Better understanding of the pathogenesis of acute AMR is the foundation for successful treatment of desensitized patients by blocking multiple points of the pathway, from antibody production to complement-dependent tissue injury. Chronic AMR, the more prevalent form of this phenomenon, is a major cause of late graft loss and remains less understood than acute AMR. However, new gene-based molecular approaches to the diagnosis of AMR offer hope of more timely and effective treatment. The challenge remains to assign precise risk to the individual patient and to tailor treatments specific to the characteristics of AMR.
- Levine MH, Abt PL. Treatment options and strategies for antibody mediated rejection after renal transplantation. Semin Immunol. 2012;24:136–142.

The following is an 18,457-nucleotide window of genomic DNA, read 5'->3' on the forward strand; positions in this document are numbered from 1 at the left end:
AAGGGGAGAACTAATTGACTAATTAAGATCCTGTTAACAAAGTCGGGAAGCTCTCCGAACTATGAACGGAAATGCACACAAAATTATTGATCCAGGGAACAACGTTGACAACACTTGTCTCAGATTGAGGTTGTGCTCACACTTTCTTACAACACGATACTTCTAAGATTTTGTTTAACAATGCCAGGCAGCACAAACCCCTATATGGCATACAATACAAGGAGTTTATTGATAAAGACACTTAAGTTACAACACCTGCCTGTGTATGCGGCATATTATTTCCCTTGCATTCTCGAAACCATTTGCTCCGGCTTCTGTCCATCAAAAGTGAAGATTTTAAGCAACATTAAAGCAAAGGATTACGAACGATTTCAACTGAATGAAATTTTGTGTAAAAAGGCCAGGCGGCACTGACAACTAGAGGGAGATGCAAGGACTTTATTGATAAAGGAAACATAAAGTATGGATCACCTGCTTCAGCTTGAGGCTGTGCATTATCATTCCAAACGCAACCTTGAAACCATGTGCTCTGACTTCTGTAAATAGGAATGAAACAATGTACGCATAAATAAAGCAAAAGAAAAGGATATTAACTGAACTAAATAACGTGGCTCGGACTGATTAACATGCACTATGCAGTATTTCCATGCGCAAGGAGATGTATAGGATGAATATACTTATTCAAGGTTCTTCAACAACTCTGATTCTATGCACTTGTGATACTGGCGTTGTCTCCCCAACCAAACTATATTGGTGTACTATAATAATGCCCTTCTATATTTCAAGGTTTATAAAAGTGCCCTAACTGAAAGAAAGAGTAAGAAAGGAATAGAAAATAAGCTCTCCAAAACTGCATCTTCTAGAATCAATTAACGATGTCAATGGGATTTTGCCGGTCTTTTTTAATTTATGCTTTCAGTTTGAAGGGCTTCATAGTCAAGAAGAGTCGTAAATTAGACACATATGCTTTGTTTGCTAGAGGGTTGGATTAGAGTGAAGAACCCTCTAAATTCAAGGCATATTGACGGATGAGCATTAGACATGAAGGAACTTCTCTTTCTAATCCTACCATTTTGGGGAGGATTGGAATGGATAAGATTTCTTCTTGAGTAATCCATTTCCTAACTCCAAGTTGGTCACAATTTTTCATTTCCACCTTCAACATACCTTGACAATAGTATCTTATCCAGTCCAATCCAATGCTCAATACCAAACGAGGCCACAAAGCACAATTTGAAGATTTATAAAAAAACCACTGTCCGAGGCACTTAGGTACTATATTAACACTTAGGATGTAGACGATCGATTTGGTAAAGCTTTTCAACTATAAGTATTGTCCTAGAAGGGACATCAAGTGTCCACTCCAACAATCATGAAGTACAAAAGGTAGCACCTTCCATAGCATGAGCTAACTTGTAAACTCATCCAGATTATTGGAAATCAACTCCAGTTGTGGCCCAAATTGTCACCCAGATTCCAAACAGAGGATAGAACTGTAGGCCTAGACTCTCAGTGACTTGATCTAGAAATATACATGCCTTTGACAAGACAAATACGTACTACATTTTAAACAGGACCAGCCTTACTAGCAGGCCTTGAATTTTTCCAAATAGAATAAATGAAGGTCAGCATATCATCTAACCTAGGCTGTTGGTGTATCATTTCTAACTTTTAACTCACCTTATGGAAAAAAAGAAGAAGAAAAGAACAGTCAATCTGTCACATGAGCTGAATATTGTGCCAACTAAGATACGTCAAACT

- Puttarajappa C, Shapiro R, Tan HP. Antibody-mediated rejection in kidney transplantation: a review. J Transplant. 2012;2012:193724.
- Lucas JG, Co JP, Nwaogwugwu UT, Dosani I, Sureshkumar KK. Antibody-mediated rejection in kidney transplantation: an update. Expert Opin Pharmacother. 2011;12:579–592.
- Sellarés J, de Freitas DG, Mengel M, et al. Understanding the causes of kidney transplant failure: the dominant role of antibody-mediated rejection and nonadherence. Am J Transplant. 2012;12:388–399.
- Mengel M, Sis B, Haas M, et al. Banff 2011 meeting report: new concepts in antibody-mediated rejection. Am J Transplant. 2012;12:563–570.
- Gloor JM, Cosio FG, Rea DJ, et al. Histologic findings one year after positive crossmatch or ABO blood group incompatible living donor kidney transplantation. Am J Transplant. 2006;6:1841–1847.